A well-drafted, current Buy-Sell Agreement is one of the most important tools a business owner has for planning for the future.  It can keep ownership of the business in the family and can provide a market for the sale of the owner’s interest when he dies, retires, or becomes disabled.  Many small business owners have a Buy-Sell Agreement that was drafted years, if not decades ago, when the business was formed.  More likely than not, that Buy-Sell has not been looked at since, but has been put in a drawer where it is collecting dust.  As a consequence, the Buy-Sell may no longer make sense in light of changed circumstances, such as changes in tax laws, changes in the marketplace, and changes to a business itself as, for example, the next generation begins to work in the business.  Failure to update the Buy-Sell Agreement to take new circumstances into consideration may result in loss of value, disputes, and even litigation, and not the successful exit the owner envisioned.

Some of the common issues in a Buy-Sell Agreement that need to be periodically reviewed by a business owner and his lawyer are:

  • Is the valuation mechanism clear, appropriate to the circumstances, and up-to-date?  Many Buy-Sells have pricing formulas that are subject to conflicting interpretations: undefined terms may have meanings to appraisers or lawyers that differ dramatically from the owners’ expectations.  Or, if a fixed price appears in the Buy-Sell Agreement, the price may be out of date or may no longer be appropriate to the changed nature of the business.  For example, many Buy-Sells require annual updates of a fixed price (after the end of each fiscal year, for example), but, too frequently, business owners fail to amend the Buy-Sell every year to make sure that the fixed price reflects the realities of the business.  Also, the Buy-Sell may not address whether valuation discounts should be applied and, if so, under what circumstances.  Failure to make sure that the valuation mechanism contained in the Buy-Sell Agreement is clear, appropriate, and up-to-date may mean that a judge, rather than the business owners, will determine the price for the business interest.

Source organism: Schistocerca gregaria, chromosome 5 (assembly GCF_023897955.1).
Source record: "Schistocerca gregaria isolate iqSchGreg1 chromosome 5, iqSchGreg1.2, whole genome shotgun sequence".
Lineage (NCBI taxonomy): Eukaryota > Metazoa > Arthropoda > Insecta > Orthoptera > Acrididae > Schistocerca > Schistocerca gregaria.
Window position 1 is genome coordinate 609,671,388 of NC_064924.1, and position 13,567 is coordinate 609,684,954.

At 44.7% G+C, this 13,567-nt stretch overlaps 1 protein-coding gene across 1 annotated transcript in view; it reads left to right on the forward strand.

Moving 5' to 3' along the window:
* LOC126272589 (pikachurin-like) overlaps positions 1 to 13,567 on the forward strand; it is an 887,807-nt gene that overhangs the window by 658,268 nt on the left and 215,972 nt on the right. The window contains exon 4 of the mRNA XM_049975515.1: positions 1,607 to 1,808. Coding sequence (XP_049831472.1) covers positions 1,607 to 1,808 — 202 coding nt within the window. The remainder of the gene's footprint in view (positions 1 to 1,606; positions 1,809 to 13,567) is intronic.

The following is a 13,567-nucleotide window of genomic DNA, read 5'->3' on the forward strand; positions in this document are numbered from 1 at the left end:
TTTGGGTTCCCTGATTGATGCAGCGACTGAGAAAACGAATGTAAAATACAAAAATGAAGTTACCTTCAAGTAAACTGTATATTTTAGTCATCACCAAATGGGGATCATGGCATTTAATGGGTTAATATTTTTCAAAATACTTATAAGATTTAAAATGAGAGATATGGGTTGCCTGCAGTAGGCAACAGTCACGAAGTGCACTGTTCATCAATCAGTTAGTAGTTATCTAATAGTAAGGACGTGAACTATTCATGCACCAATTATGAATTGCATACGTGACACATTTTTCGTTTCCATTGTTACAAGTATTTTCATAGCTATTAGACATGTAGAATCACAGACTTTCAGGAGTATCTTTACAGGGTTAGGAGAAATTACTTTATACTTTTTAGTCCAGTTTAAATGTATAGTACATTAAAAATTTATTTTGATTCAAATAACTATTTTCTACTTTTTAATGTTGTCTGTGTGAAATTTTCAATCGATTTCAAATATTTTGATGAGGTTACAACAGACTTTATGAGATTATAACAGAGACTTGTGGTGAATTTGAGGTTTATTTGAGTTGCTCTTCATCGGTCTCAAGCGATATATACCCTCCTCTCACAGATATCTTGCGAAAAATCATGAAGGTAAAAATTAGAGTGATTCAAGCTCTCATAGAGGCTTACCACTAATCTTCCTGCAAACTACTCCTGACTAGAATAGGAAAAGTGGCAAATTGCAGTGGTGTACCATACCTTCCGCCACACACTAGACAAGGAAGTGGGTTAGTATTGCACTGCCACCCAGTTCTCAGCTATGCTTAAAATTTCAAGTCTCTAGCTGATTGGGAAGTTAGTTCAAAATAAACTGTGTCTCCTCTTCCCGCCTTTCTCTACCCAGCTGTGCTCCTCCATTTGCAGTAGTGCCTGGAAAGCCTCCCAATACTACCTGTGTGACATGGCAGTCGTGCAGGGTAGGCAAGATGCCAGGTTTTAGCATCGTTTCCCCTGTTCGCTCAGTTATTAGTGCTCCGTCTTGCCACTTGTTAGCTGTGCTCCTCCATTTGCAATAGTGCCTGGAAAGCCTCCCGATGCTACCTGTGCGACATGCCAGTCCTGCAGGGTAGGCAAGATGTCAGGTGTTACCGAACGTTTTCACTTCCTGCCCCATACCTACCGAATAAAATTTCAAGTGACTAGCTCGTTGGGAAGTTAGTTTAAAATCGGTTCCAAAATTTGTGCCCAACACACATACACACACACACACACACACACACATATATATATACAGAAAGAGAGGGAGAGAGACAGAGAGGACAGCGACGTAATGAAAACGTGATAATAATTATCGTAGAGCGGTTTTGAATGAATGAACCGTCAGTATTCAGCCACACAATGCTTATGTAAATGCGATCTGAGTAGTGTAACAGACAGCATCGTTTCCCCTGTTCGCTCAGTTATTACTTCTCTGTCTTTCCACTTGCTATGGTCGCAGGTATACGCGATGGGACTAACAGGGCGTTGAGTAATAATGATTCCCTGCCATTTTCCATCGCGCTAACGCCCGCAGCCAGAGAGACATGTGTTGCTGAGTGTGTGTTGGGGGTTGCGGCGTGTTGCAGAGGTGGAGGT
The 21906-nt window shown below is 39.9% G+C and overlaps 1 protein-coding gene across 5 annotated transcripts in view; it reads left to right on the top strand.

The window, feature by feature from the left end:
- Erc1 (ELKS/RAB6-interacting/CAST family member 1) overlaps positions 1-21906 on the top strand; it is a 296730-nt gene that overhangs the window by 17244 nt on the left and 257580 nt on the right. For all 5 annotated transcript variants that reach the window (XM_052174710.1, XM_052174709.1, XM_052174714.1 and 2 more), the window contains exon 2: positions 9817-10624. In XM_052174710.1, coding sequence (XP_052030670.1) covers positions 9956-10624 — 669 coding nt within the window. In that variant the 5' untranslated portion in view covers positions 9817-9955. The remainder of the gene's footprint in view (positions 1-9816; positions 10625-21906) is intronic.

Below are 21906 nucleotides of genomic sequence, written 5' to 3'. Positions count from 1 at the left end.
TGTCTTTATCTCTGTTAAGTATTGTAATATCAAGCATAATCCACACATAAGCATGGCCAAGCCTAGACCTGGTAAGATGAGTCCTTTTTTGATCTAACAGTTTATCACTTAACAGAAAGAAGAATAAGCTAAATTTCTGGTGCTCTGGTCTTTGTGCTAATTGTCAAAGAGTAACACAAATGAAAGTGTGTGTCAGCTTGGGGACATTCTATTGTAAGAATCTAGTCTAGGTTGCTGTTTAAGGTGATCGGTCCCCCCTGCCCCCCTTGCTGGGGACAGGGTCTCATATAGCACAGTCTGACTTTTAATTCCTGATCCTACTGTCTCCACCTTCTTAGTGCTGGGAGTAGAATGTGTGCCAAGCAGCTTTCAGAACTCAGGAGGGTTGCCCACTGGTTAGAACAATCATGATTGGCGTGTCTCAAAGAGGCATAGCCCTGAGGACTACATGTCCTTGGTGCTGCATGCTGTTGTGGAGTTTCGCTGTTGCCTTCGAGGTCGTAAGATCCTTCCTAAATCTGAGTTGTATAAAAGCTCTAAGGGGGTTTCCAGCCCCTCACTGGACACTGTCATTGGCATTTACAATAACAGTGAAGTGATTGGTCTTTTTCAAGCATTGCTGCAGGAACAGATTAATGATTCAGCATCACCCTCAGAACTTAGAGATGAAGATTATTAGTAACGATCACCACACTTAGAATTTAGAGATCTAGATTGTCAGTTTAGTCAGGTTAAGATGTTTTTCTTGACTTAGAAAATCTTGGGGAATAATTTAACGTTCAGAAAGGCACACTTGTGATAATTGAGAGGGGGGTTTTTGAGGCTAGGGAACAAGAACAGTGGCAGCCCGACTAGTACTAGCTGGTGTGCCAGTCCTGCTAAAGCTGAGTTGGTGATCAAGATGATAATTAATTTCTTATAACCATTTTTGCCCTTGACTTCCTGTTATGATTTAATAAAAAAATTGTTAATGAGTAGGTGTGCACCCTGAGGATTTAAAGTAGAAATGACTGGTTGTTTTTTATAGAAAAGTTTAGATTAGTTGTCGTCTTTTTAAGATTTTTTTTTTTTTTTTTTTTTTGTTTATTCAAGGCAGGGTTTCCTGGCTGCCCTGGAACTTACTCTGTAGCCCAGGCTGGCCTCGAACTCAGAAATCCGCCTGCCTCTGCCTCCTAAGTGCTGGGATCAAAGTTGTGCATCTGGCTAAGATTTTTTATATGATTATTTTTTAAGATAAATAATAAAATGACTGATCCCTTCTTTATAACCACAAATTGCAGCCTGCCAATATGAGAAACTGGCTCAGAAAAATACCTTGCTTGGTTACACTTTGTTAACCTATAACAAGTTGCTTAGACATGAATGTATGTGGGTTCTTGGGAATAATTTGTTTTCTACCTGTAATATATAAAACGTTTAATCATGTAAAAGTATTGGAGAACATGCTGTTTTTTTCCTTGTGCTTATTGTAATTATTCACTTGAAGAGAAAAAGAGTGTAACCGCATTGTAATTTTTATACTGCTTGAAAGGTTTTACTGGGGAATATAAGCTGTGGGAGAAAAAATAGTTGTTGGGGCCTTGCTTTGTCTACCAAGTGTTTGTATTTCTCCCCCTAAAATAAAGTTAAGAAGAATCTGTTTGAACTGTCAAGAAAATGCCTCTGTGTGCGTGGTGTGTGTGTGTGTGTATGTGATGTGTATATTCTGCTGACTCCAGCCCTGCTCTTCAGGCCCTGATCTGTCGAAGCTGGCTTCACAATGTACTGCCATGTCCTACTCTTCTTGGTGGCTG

• Does the Buy-Sell Agreement contain all of the relevant triggering events?  Possible triggering events that may be ignored by the Buy-Sell include permanent disability, divorce, disclosure of confidential information, involuntary or voluntary termination of employment, or assignment of an ownership interest to a creditor. For example, if the Buy-Sell fails to provide for the purchase of an owner’s interest after his employment is involuntarily terminated due to some serious breach, the remaining owners may find themselves in the unpleasant situation of continuing to be co-owners with someone they no longer trust – a situation that is not only unpleasant but which may lead to disputes and even litigation. 
  • How does the Buy-Sell Agreement deal with children who work in the business and children who do not work in the business?  Too often, Buy-Sells do not address the possible conflict between children who work in the business and those who do not.  For example, it may be appropriate to provide for a series of “puts” and “calls” to address this potential conflict. 
  • Is the Buy-Sell Agreement consistent with the estate plans of the owners?  If a Buy-Sell prohibits transfers of an ownership interest to any spouse of any owner, this may not be consistent with an owner’s estate plan that contemplates a transfer of assets to the surviving spouse.  Or, the Buy-Sell Agreement may prohibit all lifetime transfers of ownership interests, which would restrict an owner’s ability to shift future appreciation to his children by lifetime gifts, or may contain such severe restrictions on transfer that lifetime gifting is not effective.

These are but a few of the issues that business owners need to periodically review so that the Buy-Sell Agreement can be a tool for giving effect to the owners’ wishes rather than a source of disagreement and dispute. To make sure that the Buy-Sell Agreement serves the purpose for which it is intended, business owners should dust off their Buy-Sell and consult with their legal advisors to make sure that the Agreement continues to reflect their wishes.

Margaret A. Williford

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